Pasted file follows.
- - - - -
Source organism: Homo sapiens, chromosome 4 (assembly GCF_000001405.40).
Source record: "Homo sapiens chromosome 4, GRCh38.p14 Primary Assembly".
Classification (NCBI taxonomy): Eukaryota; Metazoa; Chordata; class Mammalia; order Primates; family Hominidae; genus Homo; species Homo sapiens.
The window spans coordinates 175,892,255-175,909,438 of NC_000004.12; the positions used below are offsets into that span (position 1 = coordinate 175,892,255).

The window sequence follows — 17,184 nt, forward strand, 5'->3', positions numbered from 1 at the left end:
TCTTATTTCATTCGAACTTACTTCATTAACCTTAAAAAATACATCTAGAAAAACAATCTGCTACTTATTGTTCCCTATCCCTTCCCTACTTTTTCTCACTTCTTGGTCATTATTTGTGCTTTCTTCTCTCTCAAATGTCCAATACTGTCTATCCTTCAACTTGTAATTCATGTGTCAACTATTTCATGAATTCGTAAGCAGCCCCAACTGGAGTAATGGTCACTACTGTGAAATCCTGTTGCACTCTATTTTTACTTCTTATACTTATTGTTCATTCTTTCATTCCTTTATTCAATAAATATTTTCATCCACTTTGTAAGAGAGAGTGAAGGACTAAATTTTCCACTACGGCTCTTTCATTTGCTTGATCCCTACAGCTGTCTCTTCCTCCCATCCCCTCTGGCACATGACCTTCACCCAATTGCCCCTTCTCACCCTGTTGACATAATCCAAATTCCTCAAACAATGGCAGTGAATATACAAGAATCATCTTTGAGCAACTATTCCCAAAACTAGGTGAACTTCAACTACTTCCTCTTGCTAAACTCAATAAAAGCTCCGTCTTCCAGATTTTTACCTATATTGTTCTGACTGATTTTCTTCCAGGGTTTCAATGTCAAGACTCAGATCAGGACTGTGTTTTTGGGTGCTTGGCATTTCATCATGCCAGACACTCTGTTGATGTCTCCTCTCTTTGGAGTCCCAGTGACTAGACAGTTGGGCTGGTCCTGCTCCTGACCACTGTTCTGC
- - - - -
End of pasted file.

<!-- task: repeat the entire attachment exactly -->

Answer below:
Source organism: Homo sapiens, chromosome 4 (assembly GCF_000001405.40).
Source record: "Homo sapiens chromosome 4, GRCh38.p14 Primary Assembly".
Classification (NCBI taxonomy): Eukaryota; Metazoa; Chordata; class Mammalia; order Primates; family Hominidae; genus Homo; species Homo sapiens.
The window spans coordinates 175,892,255-175,909,438 of NC_000004.12; the positions used below are offsets into that span (position 1 = coordinate 175,892,255).

The window sequence follows — 17,184 nt, forward strand, 5'->3', positions numbered from 1 at the left end:
TCTTATTTCATTCGAACTTACTTCATTAACCTTAAAAAATACATCTAGAAAAACAATCTGCTACTTATTGTTCCCTATCCCTTCCCTACTTTTTCTCACTTCTTGGTCATTATTTGTGCTTTCTTCTCTCTCAAATGTCCAATACTGTCTATCCTTCAACTTGTAATTCATGTGTCAACTATTTCATGAATTCGTAAGCAGCCCCAACTGGAGTAATGGTCACTACTGTGAAATCCTGTTGCACTCTATTTTTACTTCTTATACTTATTGTTCATTCTTTCATTCCTTTATTCAATAAATATTTTCATCCACTTTGTAAGAGAGAGTGAAGGACTAAATTTTCCACTACGGCTCTTTCATTTGCTTGATCCCTACAGCTGTCTCTTCCTCCCATCCCCTCTGGCACATGACCTTCACCCAATTGCCCCTTCTCACCCTGTTGACATAATCCAAATTCCTCAAACAATGGCAGTGAATATACAAGAATCATCTTTGAGCAACTATTCCCAAAACTAGGTGAACTTCAACTACTTCCTCTTGCTAAACTCAATAAAAGCTCCGTCTTCCAGATTTTTACCTATATTGTTCTGACTGATTTTCTTCCAGGGTTTCAATGTCAAGACTCAGATCAGGACTGTGTTTTTGGGTGCTTGGCATTTCATCATGCCAGACACTCTGTTGATGTCTCCTCTCTTTGGAGTCCCAGTGACTAGACAGTTGGGCTGGTCCTGCTCCTGACCACTGTTCTGC